Two Cups of Coffee a Day Cuts Overall Risk of Dying by 10 Percent, Research Shows - HealthPop
How good is coffee for your health? For years, research has gone both ways, with some studies finding it boosts risk for heart disease, while other studies find it could be protective against breast and skin cancers.
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A large-scale study of 400,000 people offers good news for coffee-drinkers: you might just live longer.
The study is the largest ever done on the issue, and the results should reassure any coffee lovers who think it’s a guilty pleasure that may do harm. And whether it’s regular or decaf doesn’t even matter.
“There may actually be a modest benefit of coffee drinking,” said lead researcher Neal Freedman of the National Cancer Institute.
The study, published online in the May 16 issue of the New England Journal of Medicine, kicked off in 1995 and involved 402,260 AARP members ages 50 to 71 who lived in California, Florida, Louisiana, New Jersey, North Carolina, Pennsylvania and Atlanta and Detroit. People who already had heart disease, stroke or cancer weren’t included in the study, nor were extreme eaters who ate too many or too few calories per day. The rest gave information on coffee drinking once, at the start of the study.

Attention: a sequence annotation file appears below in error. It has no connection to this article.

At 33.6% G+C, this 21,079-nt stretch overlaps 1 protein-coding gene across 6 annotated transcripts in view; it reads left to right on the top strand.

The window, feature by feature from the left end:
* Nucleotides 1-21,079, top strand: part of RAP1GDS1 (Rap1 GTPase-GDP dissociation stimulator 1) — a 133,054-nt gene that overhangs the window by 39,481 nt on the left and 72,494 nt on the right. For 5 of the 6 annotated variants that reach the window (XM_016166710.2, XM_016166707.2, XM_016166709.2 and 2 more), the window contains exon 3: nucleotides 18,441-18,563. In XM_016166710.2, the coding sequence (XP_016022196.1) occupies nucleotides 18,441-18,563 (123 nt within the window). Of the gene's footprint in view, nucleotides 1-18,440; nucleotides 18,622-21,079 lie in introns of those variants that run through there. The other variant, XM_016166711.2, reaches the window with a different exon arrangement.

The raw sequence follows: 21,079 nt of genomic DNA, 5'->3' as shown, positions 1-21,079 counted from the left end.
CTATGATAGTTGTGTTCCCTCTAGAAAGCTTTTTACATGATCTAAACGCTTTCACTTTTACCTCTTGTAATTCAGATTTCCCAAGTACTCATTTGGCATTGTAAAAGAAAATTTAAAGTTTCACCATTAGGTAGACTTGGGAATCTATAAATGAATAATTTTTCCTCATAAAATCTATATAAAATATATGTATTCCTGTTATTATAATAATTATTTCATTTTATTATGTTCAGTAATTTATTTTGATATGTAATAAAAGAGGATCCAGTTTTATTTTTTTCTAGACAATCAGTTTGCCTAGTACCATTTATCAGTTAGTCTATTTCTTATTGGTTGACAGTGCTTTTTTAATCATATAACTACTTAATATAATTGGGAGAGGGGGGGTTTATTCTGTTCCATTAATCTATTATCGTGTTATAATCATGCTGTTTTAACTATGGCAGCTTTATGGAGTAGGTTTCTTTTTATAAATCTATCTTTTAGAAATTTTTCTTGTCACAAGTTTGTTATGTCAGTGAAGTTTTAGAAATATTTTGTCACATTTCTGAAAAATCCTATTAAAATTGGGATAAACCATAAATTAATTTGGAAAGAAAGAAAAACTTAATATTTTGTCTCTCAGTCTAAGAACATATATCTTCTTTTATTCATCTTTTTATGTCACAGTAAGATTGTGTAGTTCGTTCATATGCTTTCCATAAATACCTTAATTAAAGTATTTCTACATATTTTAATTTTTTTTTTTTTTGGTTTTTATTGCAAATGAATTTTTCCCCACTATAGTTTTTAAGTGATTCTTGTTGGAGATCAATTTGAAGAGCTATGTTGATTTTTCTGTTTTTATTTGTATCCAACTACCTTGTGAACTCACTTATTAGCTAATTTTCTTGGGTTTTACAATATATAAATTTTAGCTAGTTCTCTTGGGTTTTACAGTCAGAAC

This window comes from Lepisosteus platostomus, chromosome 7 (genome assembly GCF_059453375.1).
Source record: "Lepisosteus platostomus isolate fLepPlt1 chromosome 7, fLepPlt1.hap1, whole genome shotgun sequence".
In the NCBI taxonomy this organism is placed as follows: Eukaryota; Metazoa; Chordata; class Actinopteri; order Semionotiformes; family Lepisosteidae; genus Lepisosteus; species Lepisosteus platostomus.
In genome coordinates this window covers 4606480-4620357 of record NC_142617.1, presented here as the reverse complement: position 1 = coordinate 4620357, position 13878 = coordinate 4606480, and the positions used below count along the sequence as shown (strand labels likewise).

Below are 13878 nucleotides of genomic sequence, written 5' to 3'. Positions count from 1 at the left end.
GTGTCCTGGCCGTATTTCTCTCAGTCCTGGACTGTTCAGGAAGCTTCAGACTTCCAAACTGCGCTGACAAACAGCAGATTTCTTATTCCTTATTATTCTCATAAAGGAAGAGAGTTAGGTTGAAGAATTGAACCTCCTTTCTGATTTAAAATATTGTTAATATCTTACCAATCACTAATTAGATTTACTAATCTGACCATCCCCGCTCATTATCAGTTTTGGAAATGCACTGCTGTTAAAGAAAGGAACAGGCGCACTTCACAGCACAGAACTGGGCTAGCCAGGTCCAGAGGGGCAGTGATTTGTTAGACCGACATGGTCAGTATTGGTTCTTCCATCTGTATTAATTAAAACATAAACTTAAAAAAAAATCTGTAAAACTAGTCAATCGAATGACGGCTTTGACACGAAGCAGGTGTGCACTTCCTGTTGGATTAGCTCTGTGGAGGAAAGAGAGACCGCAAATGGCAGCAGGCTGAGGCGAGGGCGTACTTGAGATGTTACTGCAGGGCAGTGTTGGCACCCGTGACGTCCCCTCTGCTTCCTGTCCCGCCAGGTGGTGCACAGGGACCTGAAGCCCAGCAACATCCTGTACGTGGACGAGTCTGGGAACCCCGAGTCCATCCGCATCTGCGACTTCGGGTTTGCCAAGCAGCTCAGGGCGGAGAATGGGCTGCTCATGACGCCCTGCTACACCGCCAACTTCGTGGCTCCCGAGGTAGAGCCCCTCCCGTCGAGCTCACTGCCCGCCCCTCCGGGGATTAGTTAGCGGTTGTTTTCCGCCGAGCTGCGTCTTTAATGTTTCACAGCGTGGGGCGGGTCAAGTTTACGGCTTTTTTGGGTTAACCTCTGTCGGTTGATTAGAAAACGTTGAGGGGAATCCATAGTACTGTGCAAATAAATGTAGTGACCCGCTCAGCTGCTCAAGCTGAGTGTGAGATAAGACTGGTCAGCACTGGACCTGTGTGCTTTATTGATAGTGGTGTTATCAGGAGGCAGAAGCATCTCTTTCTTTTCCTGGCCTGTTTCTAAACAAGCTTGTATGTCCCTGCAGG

“People are fairly consistent in their coffee drinking over their lifetime,” so the single measure shouldn’t be a study limitation, Freedman said.
Of the participants, about 42,000 drank no coffee. Most people had two or three cups each day, and about 15,000 reported drinking six cups or more a day.
By 2008, about 52,000 of the participants had died. Compared to those who drank no coffee, men who had two or three cups a day were 10 percent less likely to die at any age. For women, it was 13 percent. Even a single cup a day seemed to lower risk by 6 percent in men and 5 percent in women.
The strongest effect seen in the study was in women who had four or five cups a day - an impressive 16 percent lower risk of death. In general, coffee drinkers were less likely to die from heart or respiratory disease, stroke, diabetes, injuries, accidents or infections. No effect was seen on cancer death risk. None of the risk reductions were big numbers though, and Freedman can’t say how much extra life coffee might buy.